Masters Theses

Date of Award


Degree Type


Degree Name

Master of Science


Biosystems Engineering

Major Professor

John B. Wilkerson, Daniel C. Yoder

Committee Members

John R. Buchanan, John S. Tyner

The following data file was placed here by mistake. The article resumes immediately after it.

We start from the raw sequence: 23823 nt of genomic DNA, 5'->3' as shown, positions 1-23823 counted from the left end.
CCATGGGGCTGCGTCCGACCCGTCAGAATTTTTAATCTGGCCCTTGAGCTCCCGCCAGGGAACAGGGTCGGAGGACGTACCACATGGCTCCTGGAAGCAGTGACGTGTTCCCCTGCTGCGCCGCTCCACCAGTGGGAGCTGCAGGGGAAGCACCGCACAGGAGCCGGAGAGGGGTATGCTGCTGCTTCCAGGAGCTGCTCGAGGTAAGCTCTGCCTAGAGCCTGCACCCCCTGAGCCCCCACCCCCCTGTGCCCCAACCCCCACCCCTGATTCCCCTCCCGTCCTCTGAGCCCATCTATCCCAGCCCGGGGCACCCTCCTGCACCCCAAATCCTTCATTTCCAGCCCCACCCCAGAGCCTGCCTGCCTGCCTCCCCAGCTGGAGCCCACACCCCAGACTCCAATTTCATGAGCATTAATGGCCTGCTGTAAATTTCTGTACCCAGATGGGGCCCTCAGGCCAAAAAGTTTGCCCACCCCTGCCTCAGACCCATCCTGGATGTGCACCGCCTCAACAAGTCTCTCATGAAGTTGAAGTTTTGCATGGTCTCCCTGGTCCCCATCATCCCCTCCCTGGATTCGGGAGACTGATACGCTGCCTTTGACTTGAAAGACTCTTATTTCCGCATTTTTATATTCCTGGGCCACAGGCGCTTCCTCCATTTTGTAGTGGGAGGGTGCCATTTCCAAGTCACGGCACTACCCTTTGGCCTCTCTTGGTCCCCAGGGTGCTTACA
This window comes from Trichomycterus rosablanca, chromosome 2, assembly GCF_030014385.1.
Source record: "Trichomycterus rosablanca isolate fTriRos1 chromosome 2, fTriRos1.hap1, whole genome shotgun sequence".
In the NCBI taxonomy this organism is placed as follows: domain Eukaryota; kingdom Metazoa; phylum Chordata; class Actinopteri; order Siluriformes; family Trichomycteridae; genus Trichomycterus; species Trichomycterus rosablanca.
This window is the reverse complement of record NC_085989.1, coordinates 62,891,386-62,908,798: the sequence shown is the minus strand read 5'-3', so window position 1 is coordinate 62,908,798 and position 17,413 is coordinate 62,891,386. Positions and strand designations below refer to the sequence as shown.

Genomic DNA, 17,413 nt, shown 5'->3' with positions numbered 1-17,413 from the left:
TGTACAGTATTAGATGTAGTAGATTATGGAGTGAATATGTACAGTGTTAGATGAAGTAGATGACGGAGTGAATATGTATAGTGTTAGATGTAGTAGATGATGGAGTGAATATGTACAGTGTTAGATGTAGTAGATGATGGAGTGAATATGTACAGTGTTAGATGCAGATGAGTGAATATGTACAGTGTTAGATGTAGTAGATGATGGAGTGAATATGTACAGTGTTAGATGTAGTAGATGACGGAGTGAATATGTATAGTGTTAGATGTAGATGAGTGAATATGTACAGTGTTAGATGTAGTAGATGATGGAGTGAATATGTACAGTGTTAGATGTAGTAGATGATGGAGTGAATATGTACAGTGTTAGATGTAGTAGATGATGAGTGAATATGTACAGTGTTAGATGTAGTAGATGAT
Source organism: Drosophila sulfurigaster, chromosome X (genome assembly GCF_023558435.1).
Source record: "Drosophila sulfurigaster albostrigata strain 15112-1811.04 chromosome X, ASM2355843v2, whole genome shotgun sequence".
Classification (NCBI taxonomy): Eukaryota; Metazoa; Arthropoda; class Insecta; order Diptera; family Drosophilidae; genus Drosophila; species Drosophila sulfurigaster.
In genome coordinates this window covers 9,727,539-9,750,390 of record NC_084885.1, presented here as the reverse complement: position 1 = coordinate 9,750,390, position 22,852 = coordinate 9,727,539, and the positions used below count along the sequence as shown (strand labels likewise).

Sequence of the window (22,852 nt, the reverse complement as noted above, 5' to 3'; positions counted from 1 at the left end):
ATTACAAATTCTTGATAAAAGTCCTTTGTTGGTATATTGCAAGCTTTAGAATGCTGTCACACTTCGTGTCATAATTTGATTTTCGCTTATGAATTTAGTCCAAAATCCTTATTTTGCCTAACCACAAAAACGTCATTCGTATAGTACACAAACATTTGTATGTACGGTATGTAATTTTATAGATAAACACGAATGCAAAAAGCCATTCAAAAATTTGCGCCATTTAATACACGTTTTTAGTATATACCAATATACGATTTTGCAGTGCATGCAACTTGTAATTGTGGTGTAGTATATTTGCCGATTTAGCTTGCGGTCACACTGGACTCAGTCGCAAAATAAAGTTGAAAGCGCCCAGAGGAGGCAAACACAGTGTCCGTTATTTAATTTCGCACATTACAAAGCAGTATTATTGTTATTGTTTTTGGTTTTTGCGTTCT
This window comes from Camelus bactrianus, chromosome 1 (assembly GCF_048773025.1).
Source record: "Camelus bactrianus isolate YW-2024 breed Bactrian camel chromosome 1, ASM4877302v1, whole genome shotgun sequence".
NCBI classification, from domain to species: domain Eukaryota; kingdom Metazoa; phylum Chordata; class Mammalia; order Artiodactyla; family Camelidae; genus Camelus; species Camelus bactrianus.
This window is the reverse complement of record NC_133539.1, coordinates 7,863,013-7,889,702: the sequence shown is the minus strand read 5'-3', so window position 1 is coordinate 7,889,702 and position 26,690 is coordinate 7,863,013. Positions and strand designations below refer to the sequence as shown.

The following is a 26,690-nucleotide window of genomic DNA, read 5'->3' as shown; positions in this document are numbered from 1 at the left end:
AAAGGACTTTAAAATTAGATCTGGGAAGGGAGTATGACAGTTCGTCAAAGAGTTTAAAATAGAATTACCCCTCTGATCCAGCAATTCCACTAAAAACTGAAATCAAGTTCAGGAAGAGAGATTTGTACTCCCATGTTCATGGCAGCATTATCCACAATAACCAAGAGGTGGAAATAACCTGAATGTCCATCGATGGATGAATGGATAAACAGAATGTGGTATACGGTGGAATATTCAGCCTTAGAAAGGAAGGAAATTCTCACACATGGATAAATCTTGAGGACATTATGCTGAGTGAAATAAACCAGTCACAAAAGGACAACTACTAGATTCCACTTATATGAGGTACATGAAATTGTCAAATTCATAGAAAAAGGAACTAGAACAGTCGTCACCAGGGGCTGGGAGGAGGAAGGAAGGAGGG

Sediment is a major water pollutant causing damage to aquatic ecosystems, clogging waterways, and filling reservoirs. Regulatory agencies like EPA and TDEC want to regulate sediment release from disturbed land uses (e.g., construction, mining, or forestry) by limiting measured discharge, as they do for contaminants from factories or wastewater treatment plants. However, they rather typically settle instead for simply requiring application of pre-approved BMPs applied to the site in a specified manner, because measuring sediment discharge is such a difficult, expensive, labor-intensive, and time-consuming process. In order to require measured sediment discharge, there must be a system that can accurately and easily measure the sediment concentration in a water sample in-situ and in near real time.This project developed a measurement system to accurately quantify a sample’s sediment mass under either gravity-fed or pumped inflow conditions. The system analyzes a 0.5 L sample every 90 s and measures the sample’s sediment mass to within 0.25 g or 5% of the known added mass (whichever is larger) across the range from 1,200 – 120,000 mg L-1 of sample. Additionally, the data acquisition system stores data in non-volatile memory and supports wireless data transfer while minimizing power consumption.Preliminary testing shows that with human interaction the system can meet the sediment measurement accuracy requirements for sand, silt loam, and clay loam. However, errors introduced by four different elements of current system dynamics prevent the automation of the data analysis and thus total system success. Once optimized through several additional redesigns, the system could provide a significantly-improved method of regulating discharge from construction sites, as well as providing support for general stream or river water quality work.

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